Cynthia Vasey is a woman on a mission to succeed; as a mom, as a police officer, and as a member of the greater Racine community.
Vasey, 27, of Racine, is the single mother of four children ages 3 to 13. She is acutely aware of how quickly people can form an opinion about her when they learn this lone fact about her life, but there is so much more to Vasey than meets the eye.
An eye firmly on the future
She not only has her high school diploma, she’s also a graduate of Gateway Technical College’s Class of 2016 with a degree in criminal justice and an eye on a career in law enforcement.
Vasey has applications pending with the Racine County Sheriff’s Office and the Racine Police Department, and she’s been selected to move on in the interview/testing process with the Oshkosh Police Department.
“It’s happening,” she said. “Being a police officer is my dream career because you’re there at the lowest point of a person’s life. I’m a naturally positive person, and I want to bring that to our community when our neighbors are having a hard time.”
But, Vasey knows how different her life could have turned out. After her first child was born while she was a young teen, Vasey continued to go to school, but she dropped out when she was 17 and had her second child. After working and not seeing any real way to change her circumstances, Vasey enrolled in GTC’s HSED program, which requires extra classes.
“I’ve always worked two jobs, so that’s never an issue, but that’s not the life I wanted for me and it’s not the life I want for my kids,” she added. “So I went back to school to get an actual high school diploma.”
She also credits the unwavering support of her mother for helping her get through the hard times and appreciate the good times.
“My mother has been 100 percent supportive,” Vasey continued. “She always believed in me, even when I didn’t believe in myself.”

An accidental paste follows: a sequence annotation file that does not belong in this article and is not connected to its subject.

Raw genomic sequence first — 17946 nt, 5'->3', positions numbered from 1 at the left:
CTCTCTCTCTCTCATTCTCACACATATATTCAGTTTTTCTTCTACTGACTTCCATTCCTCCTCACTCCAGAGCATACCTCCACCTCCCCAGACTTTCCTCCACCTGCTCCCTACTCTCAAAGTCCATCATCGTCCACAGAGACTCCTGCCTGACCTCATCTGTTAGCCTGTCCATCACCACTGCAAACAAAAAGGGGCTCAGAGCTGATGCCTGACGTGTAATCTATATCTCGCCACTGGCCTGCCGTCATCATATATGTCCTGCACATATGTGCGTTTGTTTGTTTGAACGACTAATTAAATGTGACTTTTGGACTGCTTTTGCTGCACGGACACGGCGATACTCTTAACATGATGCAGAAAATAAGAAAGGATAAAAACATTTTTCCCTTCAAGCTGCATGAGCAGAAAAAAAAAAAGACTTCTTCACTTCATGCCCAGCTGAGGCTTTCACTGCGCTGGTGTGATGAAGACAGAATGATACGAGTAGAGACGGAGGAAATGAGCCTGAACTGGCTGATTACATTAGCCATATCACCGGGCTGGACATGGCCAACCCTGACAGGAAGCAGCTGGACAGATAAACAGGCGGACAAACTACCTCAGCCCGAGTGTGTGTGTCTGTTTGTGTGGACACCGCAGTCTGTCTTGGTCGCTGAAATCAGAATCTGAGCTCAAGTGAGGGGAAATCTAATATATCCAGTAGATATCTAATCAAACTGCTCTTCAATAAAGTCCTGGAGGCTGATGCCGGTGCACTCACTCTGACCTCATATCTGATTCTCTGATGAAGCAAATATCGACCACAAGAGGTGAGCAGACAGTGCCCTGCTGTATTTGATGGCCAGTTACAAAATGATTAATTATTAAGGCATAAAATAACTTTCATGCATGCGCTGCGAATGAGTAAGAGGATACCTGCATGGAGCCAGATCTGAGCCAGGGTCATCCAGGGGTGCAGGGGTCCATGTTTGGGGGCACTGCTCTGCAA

Vasey’s first career goal was to be a nurse so she enrolled in Gateway and started taking general requirement classes. Her education was interrupted again with the birth of her third child, “because I couldn’t possibly make it harder on myself,” Vasey joked, but she was working as a certified nursing assistant and was still focused on becoming a nurse.
After the birth of her fourth child two years later, though, Vasey realized that nursing wasn’t really where her passion was. She met with her counselor, and, based on her answers to some probing questions, they plotted a chart to a criminal justice degree.
Quitting was never an option.
“The journey is hard, but I look at my kids and I don’t want them ever thinking it’s okay to quit,” she said. “I want my family to be proud of me. I want to be proud of myself, and I refuse to be a statistic.”
Eventually, Vasey said she wants to reach detective rank and return to school for a bachelor’s degree in psychology because not only is she fascinated by how the human brain functions, she think having that insight will help her help more people.
“The why and how of what people do what they do intrigues me, and I think a degree in psychology will help me be a better officer and a better detective,” she said. “It’s like putting together a puzzle that has to be completed quickly and thoroughly to give closure to the families involved, and get dangerous people off the street.”
While she was in school and raising her kids, Vasey continued to work two jobs, and she also found the time to host the first Friends-giving in 2014 at Rosie’s on Taylor as well as a Christmas dinner at the Hospitality Center. Both events were organized to help the lonely during holidays that are focused on family.
“No one wants or deserves to be alone on the holidays,” Vasey said in explanation for why she wanted to help others. “I have a lot to be grateful for.”
Additionally, Vasey implemented Taco Thursdays for the hot lunch meal at the Hospitality Center, and a veritable army of volunteers joins her in the kitchen each week to prepare a full-on taco lunch with all the fixings. She doesn’t want any credit for the outreach she spearheaded, but she does want folks to understand how important it is.
“What’s so great about the people who come out to help and eat together is that it’s so diverse; young and older, every race, and men and women,” she said. “Helping people makes me feel whole, and leads to me want to do even more.”
Vasey’s mom, Judy, is clearly proud of her daughter, and supports her efforts to make a difference in the community; she cooked nine turkeys for the 2015 Friends-giving.
“She is the kindest and strongest woman I know,” Judy said. “I look up to her.”
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